Sinn Féin leader Gerry Adams: He appeared to claim that, between them, Fianna Fáil leader Micheál Martin and Fine Gael leader Taoiseach Enda Kenny had "got rid" of 6,500 members of An Garda Síochána.

Audibly stumbling over his figures, Mr Adams suggested Mr Martin had cut 3,000 gardaí and Mr Kenny 3,500. This prompted Mr Martin to quip: “You’ve just disappeared 6,000 guards now, Gerry.”

As of December last year, the force had less than 13,000 members. The pre-recession peak level was 14,600. Recruitment was recommenced in 2014 for the first time since 2009 but Garda numbers are still in decline as retirements and other departures far exceeded the level of recruitment over the past two years.

Verdict: False

Fianna Fáil leader Micheál Martin: He said former Labour minister Ruairí Quinn had pledged not to increased student fees, but the promise was broken.

micheal true

Four days before the last general election in 2011, Mr Quinn signed a Union of Students in Ireland (USI) pledge not to increase the third-level student contribution. The promise was reneged on and the broken pledge has repeatedly come back to haunt the Labour Party.

When the party launched its plan for investment in skills and a “living wage” last week, it emerged that the document committed Labour to reducing the €3,000 student contribution fee by €500.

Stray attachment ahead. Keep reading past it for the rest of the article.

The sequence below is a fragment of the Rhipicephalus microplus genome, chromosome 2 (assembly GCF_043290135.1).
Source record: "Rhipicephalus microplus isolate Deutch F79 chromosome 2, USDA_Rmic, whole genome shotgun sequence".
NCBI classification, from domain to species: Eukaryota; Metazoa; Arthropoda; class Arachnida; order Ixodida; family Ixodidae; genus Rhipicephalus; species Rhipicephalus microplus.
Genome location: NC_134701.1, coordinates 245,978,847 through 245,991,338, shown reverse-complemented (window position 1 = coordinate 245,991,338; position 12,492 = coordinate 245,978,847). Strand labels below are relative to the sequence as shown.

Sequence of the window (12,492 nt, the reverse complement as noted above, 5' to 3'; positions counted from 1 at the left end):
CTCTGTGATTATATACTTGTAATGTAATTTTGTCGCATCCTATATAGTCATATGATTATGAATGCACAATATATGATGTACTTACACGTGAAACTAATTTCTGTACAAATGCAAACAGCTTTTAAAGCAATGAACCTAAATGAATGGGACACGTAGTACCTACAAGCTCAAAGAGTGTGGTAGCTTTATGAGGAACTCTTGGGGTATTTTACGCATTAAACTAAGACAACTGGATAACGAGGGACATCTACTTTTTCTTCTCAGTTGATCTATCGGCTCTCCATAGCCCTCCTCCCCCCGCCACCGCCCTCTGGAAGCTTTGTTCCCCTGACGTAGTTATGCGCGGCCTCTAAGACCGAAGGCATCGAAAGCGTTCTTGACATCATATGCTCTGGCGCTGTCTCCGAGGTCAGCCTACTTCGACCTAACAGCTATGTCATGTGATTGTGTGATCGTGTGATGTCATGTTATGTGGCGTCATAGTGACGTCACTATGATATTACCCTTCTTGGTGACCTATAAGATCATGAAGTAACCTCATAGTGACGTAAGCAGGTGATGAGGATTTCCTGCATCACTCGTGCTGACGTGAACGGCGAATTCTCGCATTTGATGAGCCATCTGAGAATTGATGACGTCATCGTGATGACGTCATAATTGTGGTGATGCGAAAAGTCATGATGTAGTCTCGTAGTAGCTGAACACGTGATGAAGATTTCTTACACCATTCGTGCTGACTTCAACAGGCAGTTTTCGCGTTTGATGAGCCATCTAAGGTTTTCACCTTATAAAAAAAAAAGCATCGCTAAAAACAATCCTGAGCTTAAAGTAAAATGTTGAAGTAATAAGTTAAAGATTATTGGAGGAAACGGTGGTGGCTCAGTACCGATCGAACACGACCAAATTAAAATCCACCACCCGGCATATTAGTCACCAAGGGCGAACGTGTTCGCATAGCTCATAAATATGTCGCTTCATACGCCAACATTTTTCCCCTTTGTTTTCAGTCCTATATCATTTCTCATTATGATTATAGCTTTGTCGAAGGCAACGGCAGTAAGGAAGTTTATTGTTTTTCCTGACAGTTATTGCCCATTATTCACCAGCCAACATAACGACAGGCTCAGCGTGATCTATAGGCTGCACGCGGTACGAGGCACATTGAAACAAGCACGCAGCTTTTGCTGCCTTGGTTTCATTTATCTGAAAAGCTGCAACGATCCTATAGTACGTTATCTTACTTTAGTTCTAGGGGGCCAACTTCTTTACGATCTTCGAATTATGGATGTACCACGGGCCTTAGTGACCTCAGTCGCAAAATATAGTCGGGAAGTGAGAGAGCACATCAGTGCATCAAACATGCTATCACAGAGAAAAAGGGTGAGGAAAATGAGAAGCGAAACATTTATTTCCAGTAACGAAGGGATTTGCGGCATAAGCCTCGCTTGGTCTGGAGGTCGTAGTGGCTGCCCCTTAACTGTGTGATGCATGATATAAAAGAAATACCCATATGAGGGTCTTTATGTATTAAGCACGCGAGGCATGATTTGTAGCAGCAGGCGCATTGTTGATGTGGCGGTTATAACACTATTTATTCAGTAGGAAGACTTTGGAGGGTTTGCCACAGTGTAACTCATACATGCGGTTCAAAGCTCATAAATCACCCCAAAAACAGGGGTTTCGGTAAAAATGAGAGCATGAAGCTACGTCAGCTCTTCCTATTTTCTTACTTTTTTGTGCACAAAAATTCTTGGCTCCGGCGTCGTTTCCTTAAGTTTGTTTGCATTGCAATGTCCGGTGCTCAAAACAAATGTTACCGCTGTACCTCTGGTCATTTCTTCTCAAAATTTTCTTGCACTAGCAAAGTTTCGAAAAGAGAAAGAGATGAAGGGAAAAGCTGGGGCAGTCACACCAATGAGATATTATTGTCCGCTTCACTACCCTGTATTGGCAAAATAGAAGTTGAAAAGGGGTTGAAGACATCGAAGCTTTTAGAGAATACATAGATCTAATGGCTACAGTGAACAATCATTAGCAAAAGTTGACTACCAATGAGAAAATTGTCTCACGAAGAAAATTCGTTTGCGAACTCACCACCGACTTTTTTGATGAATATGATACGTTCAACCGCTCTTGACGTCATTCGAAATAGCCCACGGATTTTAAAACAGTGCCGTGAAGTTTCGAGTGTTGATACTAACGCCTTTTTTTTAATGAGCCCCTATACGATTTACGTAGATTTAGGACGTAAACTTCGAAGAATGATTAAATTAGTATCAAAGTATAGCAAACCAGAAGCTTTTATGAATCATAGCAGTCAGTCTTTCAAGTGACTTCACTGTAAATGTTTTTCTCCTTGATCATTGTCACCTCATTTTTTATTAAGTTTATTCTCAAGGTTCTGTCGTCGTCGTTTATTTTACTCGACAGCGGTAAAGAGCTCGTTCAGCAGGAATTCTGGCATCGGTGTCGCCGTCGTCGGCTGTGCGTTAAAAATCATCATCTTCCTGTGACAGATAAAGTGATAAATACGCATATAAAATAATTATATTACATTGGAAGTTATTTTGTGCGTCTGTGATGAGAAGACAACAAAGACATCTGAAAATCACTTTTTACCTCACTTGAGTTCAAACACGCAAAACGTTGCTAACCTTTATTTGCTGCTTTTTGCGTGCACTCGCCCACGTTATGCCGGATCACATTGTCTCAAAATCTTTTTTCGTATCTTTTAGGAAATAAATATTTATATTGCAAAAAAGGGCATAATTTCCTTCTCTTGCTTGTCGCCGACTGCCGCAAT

Asked if she would like to see student fees scrapped, Ms Burton said: “It’s too early to call that now, being honest, because we have an economic recovery to sustain and grow, but we will certainly try to improve the situation for students.”

The party hoped to see the fee capped at €2,500 by the end of 2017, she said.

But she added her oft-repeated disclaimer: “As I’ve said in relation to anything else that we’ve indicated, that’s subject to resources and it’s subject to the economic assumptions that we’ve made, based on the information from the Department of Finance, operating.”

Verdict: True

Fine Gael leader Taoiseach Enda Kenny: He said he would "certainly not" do business with Fianna Fáil leader under any circumstances.

Enda Uncertain

This is probably the hardest assertion to clarify, given that political history is littered with examples of politicians saying one thing before an election and doing another afterwards “in the national interest”.

There is no doubt that eyebrows were raised in Labour on Sunday when Mr Kenny would only go as far as saying he was not “contemplating” a post-election alliance with Fianna Fáil.

It was clear Ms Burton wanted Mr Kenny to definitively rule out an arrangement with Fianna Fáil.

Mr Kenny probably went further than he has before in last night’s debate under questioning from the excellent host Claire Byrne. The exchange went like this:

“So you’re not going to do business with Micheál Martin?

“Certainly not.”

“Under any circumstances?”

“Certainly not.”

“Are you sad about that Micheál?” (Laughter from the audience).

But Byrne’s questioning related only to Mr Martin.

What if, after the election, Fianna Fáil had a different leader?

Verdict: Unclear

Mary Minihan

Mary Minihan

Mary Minihan is Features Editor of The Irish Times